Those pupils who effectively demonstrate our STAR values and behaviours and play an integral and positive role in the school community have the opportunity to further develop their leadership skills by becoming a School Leader. Such pupils are expected to embody our mission of educational excellence, character development and service to communities. They are willing to go the extra mile in terms of helping staff and supporting their fellow pupils, and behave impeccably both in and outside of the school.
At The Olive School, the views of the children matter. We encourage children to share their views and ideas in a variety of ways. We believe that they best understand the ways in which they learn and should be at the centre of school improvement and community development. Listening to the voices of pupils raises children’s self-esteem, develops their leadership skills and helps them value learning (both in school and beyond).
The main aim of the School Council is to help to make our school a better place for the children and to give us an opportunity to have our opinions and ideas heard. Each class from Reception upwards has one special representative who is elected every year.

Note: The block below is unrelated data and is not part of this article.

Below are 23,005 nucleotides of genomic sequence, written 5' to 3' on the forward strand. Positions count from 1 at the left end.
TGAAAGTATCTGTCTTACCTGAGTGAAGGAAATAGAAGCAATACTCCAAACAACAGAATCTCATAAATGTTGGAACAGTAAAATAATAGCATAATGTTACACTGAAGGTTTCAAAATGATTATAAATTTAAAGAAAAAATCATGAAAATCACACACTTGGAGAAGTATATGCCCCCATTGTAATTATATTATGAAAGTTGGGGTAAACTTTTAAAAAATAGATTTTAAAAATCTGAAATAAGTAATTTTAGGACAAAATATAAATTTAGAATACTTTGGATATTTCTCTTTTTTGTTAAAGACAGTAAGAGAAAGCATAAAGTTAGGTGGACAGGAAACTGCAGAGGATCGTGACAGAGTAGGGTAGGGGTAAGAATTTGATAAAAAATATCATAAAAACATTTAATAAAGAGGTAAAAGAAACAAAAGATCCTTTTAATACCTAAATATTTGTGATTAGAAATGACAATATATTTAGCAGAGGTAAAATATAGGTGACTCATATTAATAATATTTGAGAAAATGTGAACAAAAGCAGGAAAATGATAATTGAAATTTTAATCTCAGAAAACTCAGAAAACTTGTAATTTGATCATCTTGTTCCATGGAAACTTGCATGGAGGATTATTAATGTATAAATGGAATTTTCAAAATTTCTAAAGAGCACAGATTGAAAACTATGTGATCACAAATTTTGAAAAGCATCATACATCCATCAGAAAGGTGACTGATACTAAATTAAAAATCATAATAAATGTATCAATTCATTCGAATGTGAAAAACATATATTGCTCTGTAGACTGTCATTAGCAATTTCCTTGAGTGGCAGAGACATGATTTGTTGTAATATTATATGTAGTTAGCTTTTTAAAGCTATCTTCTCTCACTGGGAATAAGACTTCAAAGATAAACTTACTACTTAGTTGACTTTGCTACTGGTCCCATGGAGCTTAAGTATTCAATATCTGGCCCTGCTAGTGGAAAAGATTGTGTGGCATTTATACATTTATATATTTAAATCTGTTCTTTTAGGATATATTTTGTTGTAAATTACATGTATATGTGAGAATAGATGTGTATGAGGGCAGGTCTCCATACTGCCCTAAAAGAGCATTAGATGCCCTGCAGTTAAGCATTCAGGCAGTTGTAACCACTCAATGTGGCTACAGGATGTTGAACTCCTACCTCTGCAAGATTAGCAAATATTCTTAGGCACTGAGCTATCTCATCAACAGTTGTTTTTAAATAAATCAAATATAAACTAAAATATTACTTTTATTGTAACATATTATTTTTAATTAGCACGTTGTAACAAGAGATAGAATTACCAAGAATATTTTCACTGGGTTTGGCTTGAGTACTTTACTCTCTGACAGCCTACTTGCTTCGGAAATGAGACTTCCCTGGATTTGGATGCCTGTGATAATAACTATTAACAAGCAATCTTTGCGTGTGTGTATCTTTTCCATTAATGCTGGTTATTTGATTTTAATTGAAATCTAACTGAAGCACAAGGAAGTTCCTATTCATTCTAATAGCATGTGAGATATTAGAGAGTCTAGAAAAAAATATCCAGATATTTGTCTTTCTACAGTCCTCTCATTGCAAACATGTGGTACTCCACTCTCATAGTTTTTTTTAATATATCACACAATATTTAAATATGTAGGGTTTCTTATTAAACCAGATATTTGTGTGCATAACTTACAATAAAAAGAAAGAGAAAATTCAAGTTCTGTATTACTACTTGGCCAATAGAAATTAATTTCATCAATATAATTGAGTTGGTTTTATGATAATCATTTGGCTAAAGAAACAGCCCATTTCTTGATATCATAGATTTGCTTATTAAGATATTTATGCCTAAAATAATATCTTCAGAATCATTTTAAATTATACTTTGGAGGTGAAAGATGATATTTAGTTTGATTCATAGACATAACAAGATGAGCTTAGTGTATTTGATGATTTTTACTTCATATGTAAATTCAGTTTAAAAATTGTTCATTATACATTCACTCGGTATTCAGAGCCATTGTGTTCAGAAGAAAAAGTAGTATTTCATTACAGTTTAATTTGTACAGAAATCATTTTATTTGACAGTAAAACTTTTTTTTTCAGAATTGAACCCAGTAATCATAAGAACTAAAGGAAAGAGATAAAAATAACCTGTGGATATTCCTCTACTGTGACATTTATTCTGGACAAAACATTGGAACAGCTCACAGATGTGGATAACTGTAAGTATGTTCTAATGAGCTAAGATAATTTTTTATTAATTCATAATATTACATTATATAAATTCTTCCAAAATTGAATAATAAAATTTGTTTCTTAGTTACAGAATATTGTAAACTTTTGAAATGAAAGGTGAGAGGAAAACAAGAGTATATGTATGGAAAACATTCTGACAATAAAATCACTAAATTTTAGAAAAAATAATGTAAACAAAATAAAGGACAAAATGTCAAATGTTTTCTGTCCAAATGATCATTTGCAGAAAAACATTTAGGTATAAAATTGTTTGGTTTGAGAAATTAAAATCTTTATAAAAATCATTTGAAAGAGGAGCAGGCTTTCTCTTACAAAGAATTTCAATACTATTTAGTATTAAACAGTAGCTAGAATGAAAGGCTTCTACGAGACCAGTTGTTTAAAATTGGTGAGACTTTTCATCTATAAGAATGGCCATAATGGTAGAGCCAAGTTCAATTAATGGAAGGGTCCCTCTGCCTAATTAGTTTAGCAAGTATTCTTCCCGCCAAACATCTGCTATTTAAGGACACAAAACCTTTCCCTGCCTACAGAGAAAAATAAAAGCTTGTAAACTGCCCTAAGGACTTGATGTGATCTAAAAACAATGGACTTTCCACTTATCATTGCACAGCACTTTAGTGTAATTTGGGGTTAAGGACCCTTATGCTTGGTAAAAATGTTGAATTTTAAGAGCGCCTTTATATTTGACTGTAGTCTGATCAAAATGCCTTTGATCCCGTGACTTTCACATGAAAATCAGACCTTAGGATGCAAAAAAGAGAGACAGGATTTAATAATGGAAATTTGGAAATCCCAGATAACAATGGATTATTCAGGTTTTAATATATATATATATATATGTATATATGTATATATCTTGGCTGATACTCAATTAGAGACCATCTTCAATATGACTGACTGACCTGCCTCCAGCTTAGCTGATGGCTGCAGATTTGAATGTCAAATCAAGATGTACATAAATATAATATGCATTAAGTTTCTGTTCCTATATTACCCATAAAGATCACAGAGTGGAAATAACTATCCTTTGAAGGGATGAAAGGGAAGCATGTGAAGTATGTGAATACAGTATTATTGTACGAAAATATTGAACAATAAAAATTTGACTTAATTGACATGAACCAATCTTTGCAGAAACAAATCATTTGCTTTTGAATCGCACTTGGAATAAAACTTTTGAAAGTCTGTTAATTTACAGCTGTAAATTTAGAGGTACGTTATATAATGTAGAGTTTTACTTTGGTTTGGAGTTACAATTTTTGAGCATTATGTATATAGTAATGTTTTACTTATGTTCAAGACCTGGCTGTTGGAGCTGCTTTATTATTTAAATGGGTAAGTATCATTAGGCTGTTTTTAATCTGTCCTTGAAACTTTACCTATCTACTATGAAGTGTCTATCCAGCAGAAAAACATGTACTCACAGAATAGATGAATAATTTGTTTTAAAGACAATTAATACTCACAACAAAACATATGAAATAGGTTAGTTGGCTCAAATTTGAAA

The class representatives inform the children in their classes what has been discussed at each meeting and the children can ask the representatives to take forward their ideas to the next meeting. Everybody gets a fair say in the meeting and nobody is left out.
The Pupil Council also represents The Olive School in lots of different visits outside of school.
School monitors are assigned to a class and help teachers to keep their classrooms tidy, making sure everything is packed away neatly after lessons, windows are closed at the end of the day, and classroom equipment is stored safely. School monitors also represent the school at outside events, help host visitors and provide support with the preparation and the delivery of assemblies. Our school monitors are reliable and trustworthy and show leadership characteristics from a young age through leading by example.
Peer mentors support younger learners as they make the transition to primary school and through the initial years in school. Peer mentors provide advice and guidance to help new arrivals settle in and regularly have lunch with pupils they are mentoring to provide support and encouragement.